The above described need to mitigate short-term blocking for NR operation in mmWave spectrum along with the desire for easier deployment of self-backhauled NR cells creates a need for the development of an integrated framework that allows fast switching of access and backhaul links. Over-the-air (OTA) coordination between rTRPs can also be considered to mitigate interference and support end-to-end route selection and optimization.

The benefits of integrated access and backhaul (IAB) are crucial during network rollout and the initial network growth phase. To leverage these benefits, IAB needs to be available when NR rollout occurs. Consequently, postponing IAB-related work to a later stage may have an adverse impact on the timely deployment of NR access.

5G NR Self Backhaul Requirements
  1. The 5G network shall enable operators to support wireless self-backhaul using NR and E-UTRA.
  2. The 5G network shall support flexible and efficient wireless self-backhaul for both indoor and outdoor scenarios.
  3. The 5G network shall support flexible partitioning of radio resources between access and backhaul functions.
  4. The 5G network shall support the autonomous configuration of access and wireless self-backhaul functions.
    The 5G network shall support multi-hop wireless self-backhauling to enable a flexible extension of range and coverage area.
  5. The 5G network shall support autonomous adaptation on wireless self-backhaul network topologies to minimize service disruptions.
  6. The 5G network shall support topologically redundant connectivity on the wireless self-backhaul to enhance reliability and capacity and reduce end-to-end latency.
Drivers for Self-Backhauling in 5G
  1. Small cells densification calling for cost-effective and low latency backhauling
    • Wireless backhaul as a cost-effective alternative to fiber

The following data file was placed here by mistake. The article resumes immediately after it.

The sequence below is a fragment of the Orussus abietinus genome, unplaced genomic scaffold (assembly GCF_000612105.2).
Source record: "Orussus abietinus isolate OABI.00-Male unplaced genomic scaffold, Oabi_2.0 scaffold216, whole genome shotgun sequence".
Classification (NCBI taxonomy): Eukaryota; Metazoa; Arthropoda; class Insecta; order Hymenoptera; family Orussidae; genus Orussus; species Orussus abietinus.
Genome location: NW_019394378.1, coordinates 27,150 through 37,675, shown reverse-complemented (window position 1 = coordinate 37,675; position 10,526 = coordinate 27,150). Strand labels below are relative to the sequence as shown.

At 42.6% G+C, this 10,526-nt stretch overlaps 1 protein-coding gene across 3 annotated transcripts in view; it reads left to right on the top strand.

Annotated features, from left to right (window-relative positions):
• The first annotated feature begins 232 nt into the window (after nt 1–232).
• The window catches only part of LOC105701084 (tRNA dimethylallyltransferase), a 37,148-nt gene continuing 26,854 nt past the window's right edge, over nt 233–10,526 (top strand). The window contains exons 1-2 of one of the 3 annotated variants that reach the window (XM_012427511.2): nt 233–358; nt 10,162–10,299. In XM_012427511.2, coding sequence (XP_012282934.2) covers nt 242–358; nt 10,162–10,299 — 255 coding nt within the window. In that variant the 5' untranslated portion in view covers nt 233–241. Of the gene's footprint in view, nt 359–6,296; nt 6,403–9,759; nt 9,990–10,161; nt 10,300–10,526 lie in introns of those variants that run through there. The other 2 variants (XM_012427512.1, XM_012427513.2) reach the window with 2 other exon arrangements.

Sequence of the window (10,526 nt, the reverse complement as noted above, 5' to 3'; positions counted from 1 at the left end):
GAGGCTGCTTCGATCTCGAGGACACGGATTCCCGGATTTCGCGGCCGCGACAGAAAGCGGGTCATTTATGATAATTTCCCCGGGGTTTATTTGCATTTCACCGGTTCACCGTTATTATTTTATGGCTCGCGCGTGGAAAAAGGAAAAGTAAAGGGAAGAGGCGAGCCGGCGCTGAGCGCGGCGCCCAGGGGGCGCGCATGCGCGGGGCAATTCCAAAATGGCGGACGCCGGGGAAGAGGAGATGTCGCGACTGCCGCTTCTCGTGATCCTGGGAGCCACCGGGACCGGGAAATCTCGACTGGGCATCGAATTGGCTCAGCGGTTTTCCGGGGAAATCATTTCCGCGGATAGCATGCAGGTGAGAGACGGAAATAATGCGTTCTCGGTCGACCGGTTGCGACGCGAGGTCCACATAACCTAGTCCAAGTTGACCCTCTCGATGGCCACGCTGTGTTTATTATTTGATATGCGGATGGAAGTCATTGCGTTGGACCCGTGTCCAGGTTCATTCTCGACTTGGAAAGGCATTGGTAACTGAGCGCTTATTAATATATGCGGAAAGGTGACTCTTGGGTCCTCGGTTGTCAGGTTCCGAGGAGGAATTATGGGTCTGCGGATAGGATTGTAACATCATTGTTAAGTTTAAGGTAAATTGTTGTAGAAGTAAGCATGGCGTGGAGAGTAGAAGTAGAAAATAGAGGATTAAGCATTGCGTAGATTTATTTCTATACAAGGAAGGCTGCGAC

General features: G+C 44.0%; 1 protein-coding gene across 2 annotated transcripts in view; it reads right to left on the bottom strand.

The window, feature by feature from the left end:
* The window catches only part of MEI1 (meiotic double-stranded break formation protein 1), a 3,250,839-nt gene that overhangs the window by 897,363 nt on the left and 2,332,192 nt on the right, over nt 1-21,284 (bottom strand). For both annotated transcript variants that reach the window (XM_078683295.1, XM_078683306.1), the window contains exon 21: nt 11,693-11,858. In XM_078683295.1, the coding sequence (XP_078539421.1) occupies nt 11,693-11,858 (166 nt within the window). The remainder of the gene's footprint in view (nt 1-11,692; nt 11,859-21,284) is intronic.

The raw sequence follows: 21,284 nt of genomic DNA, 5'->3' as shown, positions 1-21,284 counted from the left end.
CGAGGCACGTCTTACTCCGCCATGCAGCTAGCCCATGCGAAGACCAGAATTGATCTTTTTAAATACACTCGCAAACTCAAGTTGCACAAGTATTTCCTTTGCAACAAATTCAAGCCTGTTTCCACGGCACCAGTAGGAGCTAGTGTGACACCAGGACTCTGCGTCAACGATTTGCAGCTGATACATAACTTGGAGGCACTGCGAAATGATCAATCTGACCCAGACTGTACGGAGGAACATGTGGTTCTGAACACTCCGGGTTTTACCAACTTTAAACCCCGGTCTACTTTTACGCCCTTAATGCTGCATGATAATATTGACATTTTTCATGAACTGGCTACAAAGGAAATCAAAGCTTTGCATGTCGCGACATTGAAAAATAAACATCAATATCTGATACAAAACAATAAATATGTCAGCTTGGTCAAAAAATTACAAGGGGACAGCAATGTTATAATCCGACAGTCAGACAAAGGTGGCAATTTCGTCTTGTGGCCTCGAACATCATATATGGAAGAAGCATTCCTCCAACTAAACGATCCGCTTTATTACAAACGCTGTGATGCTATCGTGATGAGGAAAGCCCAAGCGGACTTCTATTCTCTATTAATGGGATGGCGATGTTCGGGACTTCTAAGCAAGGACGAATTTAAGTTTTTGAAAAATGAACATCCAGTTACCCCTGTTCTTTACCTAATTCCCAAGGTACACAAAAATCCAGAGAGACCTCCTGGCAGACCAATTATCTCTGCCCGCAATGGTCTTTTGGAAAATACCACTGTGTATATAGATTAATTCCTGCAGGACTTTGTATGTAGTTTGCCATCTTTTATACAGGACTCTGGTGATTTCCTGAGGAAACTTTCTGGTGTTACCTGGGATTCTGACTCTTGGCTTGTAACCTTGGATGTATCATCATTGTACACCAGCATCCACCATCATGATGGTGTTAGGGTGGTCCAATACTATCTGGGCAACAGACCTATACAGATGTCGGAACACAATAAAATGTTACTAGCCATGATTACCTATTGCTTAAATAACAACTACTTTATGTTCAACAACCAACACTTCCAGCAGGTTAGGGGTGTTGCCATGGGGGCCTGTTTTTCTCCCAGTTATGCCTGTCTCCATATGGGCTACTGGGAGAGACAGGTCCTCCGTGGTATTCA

• Low latency backhaul for tighter inter-cell coordination towards interference management and reduced number of handovers
  2. 1000x traffic increase calling for Gbps backhaul capacity, which requires new spectrum (e.g. mmWave) that is also required for access
  3. Use cases are driving backhaul technology to be similar to access
    • Mobile backhaul for vehicles, trains etc.
    • NLOS street-level small cell backhaul
    • Access links extending to higher frequencies
  4. Goal to maximize efficiency through joint optimization/integration of access and backhaul resources
  5. Overall simplification by using the same technology for access and backhaul
Advantage and Disadvantage of Self Backhauling

The Advantages are:

  1. Higher spectrum efficiency
    • Reuse of time, frequency and space resources between access and backhaul
  2. Higher cost efficiency
    • Sharing the same radio hardware unit
    • Sharing same O&M systems, simplifying system management
  3. Higher Performance
    • Lower latency (Receive and Forward simultaneously)
    • Dynamic optimization of resource across access and backhaul

The disadvantages are:

  1. A new type of interference (access backhaul interference) to mitigate
  2. Complex scheduling of the channel resources (across two domains, access, and backhaul)
  3. Potential limitations on the end user experience (e.g. rate, latency) due to the sharing of resources between access and backhaul
  4. A regulatory framework for spectrum rules may not be in place


  1. RP- 17148 Study on Integrated Access and Backhaul for NR
  2. Interdigital 5g-crosshaul presentation on Self-backhauling in 5G